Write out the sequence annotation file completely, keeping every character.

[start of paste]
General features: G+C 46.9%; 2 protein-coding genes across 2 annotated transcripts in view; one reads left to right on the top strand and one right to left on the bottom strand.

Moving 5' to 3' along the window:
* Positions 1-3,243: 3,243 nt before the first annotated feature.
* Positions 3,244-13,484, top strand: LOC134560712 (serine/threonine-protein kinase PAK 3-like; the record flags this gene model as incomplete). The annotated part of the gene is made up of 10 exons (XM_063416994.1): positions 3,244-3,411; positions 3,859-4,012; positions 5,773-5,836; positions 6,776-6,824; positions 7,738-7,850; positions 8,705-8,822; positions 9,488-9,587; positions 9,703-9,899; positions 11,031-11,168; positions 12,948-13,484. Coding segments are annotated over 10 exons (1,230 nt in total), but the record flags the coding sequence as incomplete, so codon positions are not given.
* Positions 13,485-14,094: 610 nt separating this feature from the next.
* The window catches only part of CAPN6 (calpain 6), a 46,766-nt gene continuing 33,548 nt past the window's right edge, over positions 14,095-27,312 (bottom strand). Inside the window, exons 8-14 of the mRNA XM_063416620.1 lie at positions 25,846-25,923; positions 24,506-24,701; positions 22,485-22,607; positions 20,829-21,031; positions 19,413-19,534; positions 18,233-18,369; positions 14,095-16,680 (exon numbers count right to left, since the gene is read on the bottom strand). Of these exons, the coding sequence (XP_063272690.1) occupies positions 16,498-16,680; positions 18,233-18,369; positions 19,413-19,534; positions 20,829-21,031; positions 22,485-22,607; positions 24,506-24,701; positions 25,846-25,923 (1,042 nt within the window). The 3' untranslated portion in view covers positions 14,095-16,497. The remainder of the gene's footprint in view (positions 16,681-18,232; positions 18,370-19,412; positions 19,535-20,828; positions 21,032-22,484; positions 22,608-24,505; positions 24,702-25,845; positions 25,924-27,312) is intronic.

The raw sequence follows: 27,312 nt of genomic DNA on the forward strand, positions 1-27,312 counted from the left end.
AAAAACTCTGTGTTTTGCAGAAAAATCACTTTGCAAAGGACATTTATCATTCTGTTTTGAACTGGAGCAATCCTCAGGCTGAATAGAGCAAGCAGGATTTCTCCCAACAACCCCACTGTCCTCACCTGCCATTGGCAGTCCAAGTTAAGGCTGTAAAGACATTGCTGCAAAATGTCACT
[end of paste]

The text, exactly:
General features: G+C 46.9%; 2 protein-coding genes across 2 annotated transcripts in view; one reads left to right on the top strand and one right to left on the bottom strand.

Moving 5' to 3' along the window:
* Positions 1-3,243: 3,243 nt before the first annotated feature.
* Positions 3,244-13,484, top strand: LOC134560712 (serine/threonine-protein kinase PAK 3-like; the record flags this gene model as incomplete). The annotated part of the gene is made up of 10 exons (XM_063416994.1): positions 3,244-3,411; positions 3,859-4,012; positions 5,773-5,836; positions 6,776-6,824; positions 7,738-7,850; positions 8,705-8,822; positions 9,488-9,587; positions 9,703-9,899; positions 11,031-11,168; positions 12,948-13,484. Coding segments are annotated over 10 exons (1,230 nt in total), but the record flags the coding sequence as incomplete, so codon positions are not given.
* Positions 13,485-14,094: 610 nt separating this feature from the next.
* The window catches only part of CAPN6 (calpain 6), a 46,766-nt gene continuing 33,548 nt past the window's right edge, over positions 14,095-27,312 (bottom strand). Inside the window, exons 8-14 of the mRNA XM_063416620.1 lie at positions 25,846-25,923; positions 24,506-24,701; positions 22,485-22,607; positions 20,829-21,031; positions 19,413-19,534; positions 18,233-18,369; positions 14,095-16,680 (exon numbers count right to left, since the gene is read on the bottom strand). Of these exons, the coding sequence (XP_063272690.1) occupies positions 16,498-16,680; positions 18,233-18,369; positions 19,413-19,534; positions 20,829-21,031; positions 22,485-22,607; positions 24,506-24,701; positions 25,846-25,923 (1,042 nt within the window). The 3' untranslated portion in view covers positions 14,095-16,497. The remainder of the gene's footprint in view (positions 16,681-18,232; positions 18,370-19,412; positions 19,535-20,828; positions 21,032-22,484; positions 22,608-24,505; positions 24,702-25,845; positions 25,924-27,312) is intronic.

The raw sequence follows: 27,312 nt of genomic DNA on the forward strand, positions 1-27,312 counted from the left end.
AAAAACTCTGTGTTTTGCAGAAAAATCACTTTGCAAAGGACATTTATCATTCTGTTTTGAACTGGAGCAATCCTCAGGCTGAATAGAGCAAGCAGGATTTCTCCCAACAACCCCACTGTCCTCACCTGCCATTGGCAGTCCAAGTTAAGGCTGTAAAGACATTGCTGCAAAATGTCACT